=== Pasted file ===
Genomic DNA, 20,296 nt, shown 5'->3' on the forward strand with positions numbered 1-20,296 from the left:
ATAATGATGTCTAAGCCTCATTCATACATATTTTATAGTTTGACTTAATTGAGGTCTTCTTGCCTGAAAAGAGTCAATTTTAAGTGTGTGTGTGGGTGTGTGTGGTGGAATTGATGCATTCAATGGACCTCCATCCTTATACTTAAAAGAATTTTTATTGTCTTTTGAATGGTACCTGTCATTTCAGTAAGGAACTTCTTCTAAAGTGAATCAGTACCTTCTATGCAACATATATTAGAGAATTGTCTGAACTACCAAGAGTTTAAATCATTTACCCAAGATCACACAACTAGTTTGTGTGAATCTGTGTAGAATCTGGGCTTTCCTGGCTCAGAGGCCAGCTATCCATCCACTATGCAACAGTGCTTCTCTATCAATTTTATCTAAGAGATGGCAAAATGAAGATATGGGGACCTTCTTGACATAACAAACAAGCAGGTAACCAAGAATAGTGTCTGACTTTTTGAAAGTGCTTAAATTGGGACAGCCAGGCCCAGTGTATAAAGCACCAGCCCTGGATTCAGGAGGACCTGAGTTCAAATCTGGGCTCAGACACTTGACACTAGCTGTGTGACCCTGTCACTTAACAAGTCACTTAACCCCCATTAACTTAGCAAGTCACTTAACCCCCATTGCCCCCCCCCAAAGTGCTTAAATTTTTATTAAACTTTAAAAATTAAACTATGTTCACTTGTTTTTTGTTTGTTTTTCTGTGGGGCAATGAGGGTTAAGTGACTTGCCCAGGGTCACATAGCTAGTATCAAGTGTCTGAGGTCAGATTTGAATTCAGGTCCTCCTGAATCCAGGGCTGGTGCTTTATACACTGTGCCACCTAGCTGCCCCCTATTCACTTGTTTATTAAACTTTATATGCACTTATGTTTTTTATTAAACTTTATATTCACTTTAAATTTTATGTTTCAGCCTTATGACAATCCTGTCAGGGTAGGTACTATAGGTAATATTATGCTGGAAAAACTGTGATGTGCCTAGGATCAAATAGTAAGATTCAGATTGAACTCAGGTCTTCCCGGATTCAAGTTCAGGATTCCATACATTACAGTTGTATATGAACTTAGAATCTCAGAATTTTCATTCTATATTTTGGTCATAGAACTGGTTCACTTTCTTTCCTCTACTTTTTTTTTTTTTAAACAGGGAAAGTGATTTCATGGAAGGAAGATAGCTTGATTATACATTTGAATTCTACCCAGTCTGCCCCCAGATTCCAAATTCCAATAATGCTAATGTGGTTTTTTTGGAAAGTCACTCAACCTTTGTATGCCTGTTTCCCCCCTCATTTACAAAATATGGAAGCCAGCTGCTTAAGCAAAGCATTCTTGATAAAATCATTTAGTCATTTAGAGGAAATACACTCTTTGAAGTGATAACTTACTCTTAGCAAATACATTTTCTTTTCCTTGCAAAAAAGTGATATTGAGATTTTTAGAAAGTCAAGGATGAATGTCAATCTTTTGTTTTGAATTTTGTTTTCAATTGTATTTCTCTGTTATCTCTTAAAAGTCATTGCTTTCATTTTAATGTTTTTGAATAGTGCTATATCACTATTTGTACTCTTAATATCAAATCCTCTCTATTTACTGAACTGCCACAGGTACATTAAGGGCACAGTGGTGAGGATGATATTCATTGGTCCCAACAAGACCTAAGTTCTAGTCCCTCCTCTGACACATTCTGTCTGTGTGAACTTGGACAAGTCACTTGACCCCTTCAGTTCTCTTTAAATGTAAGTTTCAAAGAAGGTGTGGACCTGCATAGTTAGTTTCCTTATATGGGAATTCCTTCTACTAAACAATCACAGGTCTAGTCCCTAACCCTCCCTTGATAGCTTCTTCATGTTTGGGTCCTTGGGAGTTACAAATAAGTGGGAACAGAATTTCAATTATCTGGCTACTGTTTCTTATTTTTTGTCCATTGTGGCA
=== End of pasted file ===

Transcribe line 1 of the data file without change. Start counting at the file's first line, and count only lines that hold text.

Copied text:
Genomic DNA, 20,296 nt, shown 5'->3' on the forward strand with positions numbered 1-20,296 from the left: